No glimmer of a light

All sorts of things trigger a thought which develops into a scene, which ends up as an episode and becomes a book.  Loving Judah is about a bereaved couple – the death of the husband’s son, Judah, causes a rift between him and his wife, Aislin who was Judah’s step-mother. It should have brought them together, but this tragedy drags them apart. However, the original inspiration was the story which was across all the media, about a famous person who had been held up as a model for all, an example of honour, dignity, sincerity,  who had betrayed not just his family and personal friends and associated, but all those who had admired him and looked up to him. He was disgraced. In Loving Judah,  Aislin meets Bavol who was also disgraced – but on a much smaller and more local scale.

The book is the story of the fragmentation of Aislin’s marriage, and her relationship with Bavol. There seemed so much talk in the story I needed some action! I hope this scene does appear realistic in the context of the whole story – Aislin is kidnapped by Bavol’s jealous brother, Pal, and is taken out onto the moors because he wants to ‘talk to her’ – although she fears he intends much worse:

She staggered and limped beside Pal; he’d picked up a stick and held it like a club as they walked slowly back up the road. It was made up of setts like the old parts of town at home. They were miles from anywhere, there was no glimmer of a light, no sign of habitation.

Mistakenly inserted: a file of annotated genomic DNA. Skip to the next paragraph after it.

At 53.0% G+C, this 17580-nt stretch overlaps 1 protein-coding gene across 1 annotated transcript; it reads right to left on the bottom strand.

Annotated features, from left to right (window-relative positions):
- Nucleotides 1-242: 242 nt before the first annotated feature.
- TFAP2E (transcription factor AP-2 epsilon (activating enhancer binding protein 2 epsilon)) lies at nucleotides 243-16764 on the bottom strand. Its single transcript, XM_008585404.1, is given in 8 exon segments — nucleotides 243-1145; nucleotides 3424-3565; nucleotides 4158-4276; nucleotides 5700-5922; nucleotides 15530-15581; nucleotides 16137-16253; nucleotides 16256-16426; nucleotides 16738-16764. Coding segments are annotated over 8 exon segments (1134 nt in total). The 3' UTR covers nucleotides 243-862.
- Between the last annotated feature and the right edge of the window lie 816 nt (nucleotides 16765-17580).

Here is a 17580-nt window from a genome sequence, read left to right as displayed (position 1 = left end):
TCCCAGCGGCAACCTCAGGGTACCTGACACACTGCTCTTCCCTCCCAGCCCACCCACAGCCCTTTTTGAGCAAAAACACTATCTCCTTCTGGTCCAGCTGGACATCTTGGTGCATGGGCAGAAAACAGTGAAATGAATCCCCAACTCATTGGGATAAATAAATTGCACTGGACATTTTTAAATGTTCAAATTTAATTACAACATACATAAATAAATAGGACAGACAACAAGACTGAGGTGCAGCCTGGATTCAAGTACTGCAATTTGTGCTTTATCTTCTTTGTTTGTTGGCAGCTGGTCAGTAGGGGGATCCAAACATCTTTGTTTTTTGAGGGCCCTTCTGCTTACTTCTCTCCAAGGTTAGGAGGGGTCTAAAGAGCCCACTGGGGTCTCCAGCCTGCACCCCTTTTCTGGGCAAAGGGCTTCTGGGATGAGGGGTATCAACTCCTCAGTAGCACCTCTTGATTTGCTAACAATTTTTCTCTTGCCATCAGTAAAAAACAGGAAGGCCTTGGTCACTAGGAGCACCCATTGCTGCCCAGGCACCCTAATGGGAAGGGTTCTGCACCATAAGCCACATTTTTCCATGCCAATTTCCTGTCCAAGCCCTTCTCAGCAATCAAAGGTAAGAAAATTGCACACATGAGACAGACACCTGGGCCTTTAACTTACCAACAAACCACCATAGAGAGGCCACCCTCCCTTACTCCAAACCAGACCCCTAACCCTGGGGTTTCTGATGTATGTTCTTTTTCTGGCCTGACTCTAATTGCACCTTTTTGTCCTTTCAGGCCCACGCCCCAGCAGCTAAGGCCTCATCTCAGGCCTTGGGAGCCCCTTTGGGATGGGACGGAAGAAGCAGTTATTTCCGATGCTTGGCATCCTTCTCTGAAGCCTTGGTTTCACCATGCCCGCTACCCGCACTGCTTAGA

The boot of the car still yawned open, Aislin was going to have to climb back in. She stopped and unzipped her sodden fleece, struggling to unlatch it at the bottom.
“What are you doing?” he asked.
“It’s soaking wet,” she replied and turned slightly away from him as if to try to see where it was caught.
“Hurry up!”
She undid the zip and pulled it off. Suddenly she lashed out with her foot and caught him on the knee, he staggered and she kicked again and connected hard against his balls. He groaned and she punched viciously at his face, and his moustache and teeth mashed against her knuckles. She threw her fleece over him and tumbled him into the boot and slammed the lid down. It caught him across the ankle and he screamed and when she slammed it down again she trapped him inside as she had been.
She had to escape because Pal intended to kill her. There was no logic in his arguments, no reason to what he said. He believed Bavol loved her and he wanted to take her away from him, that was all.
Thank God he’d left the keys in the ignition! She was shaking violently with cold and shock and the engine kept dying, and all the while Pal shouted and kicked. The car choked into life but as she put it into gear, her bare wet foot slipped on the clutch and they stalled. She started again, the engine roaring as she revved too hard then they jerked forward and as she set off she tried to find the headlights, found the wipers first and then the lights came up, full beam. She crunched into second, accelerating up the bumpy road. There was a crash behind her and Pal’s cursing was clear, he’d kicked his way through into the back of the car.